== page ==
Tax Planning Season – Choose Your Federal Budget
We are now in May and that signals the start of the year-end tax planning season. With a federal election coming up on Saturday 18 May, it’s a very unusual tax planning season. Normally the Federal Budget is handed down in May, and it is usually a document that we can reasonably rely on in formulating some tax planning strategies. Due to the upcoming election, however, the Budget was delivered on 2 April 2019. While this gives us some extra time to consider the tax related budget proposals and how they might impact on our clients, there is a high degree of uncertainty around who will form government following the election. For this reason, we also need to consider the opposition’s Budget Reply.
While remaining apolitical, we have attempted to explain below the key tax and superannuation related measures proposed by both the Coalition and the ALP. It may be worth noting that with a three year government term, another election will need to be called by May 2022. In other words, proposals that extend past that date may rely on a new government continuing to support them.
Personal Income Tax Cuts
Both the Coalition and the ALP are proposing cuts to income tax for individuals. This is achieved by increasing the Low and Middle Income Tax Offset (LaMITO), increasing tax thresholds, and reducing tax rates.
The increased LaMITO applies from 1 July 2018 (ie the current tax year). The table below shows the changes proposed by both the Coalition and the ALP.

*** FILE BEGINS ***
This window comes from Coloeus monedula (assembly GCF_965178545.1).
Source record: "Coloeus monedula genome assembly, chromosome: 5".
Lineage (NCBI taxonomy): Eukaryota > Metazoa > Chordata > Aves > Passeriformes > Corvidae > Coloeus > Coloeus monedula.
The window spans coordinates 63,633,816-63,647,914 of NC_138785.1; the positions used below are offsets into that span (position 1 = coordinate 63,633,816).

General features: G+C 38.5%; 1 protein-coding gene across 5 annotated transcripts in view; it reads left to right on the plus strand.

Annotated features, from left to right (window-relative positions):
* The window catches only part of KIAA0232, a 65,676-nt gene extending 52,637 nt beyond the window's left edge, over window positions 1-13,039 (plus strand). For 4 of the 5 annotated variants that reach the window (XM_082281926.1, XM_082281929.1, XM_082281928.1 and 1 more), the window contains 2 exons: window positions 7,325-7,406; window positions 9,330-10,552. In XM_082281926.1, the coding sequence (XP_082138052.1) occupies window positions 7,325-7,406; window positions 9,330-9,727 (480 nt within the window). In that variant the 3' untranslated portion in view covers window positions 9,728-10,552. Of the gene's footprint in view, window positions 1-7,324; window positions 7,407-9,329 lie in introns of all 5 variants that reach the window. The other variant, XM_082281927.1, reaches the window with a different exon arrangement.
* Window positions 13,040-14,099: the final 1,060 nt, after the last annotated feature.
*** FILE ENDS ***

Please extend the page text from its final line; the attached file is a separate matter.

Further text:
|Taxable Income||Current LaMITO||Coalition Proposed LaMITO||ALP Proposed LaMITO|
|Up to $37,000||$200||$255||$350|
|$37,001 to $48,000||$200 plus 3c for every dollar above $37,000||$255 plus 7.5c for every dollar above $37,000||$350 plus 6.63c for every dollar above $37,000|
|$48,001 to $90,000||$530||$1,080||$1,080|
|$90,001 to $125,333||$530 minus 1.5c for every dollar above $90,000||$1,080 minus 3c for every dollar above $90,000||$1,080 minus 3c for every dollar above $90,000|
|$125,334 and above||Nil||Top threshold increased to $126,000 before it cuts out||Top threshold increased to $126,000 before it cuts out|
Changes to Thresholds and Rates
The Coalition has proposed increases in tax thresholds and cuts to tax rates, some of which will start from 1 July 2022. Ultimately, by 2024/25 they propose that the top marginal rate of 45% will only apply to those earning over $200,000, and for the bracket earning between $45,000 and $200,000, a tax rate of 30% will apply.
The ALP have not committed to these changes.
Instant Asset Write-off threshold
The Coalition proposed increasing the instant asset write-off from $25,000 to $30,000, and extending it to businesses with a turnover of up to $50 million (previously only applied to businesses with turnover up to $10 million). This will apply from 2 April 2019 until 30 June 2020.
The ALP supported this proposal, and it has already been passed into law.
The ALP have additionally proposed, from 1 July 2020, a 20% tax deduction in the first year for all businesses investing in equipment above $20,000. This would seem to now only impact those businesses with turnover exceeding $50 million.
Loans from Companies to Shareholders
Some proposals to change the way the tax law treats loans from companies to shareholders had previously been proposed to apply from 1 July 2019. The Coalition has deferred these changes, and they will now not apply until 1 July 2020. These rules and their potential impact are quite complex, and we’ll explain them further during tax planning to those who may be effected, however it is good news that there is now another year to address them.
Luxury Car Tax Refunds for Primary Producers and Tourism Operators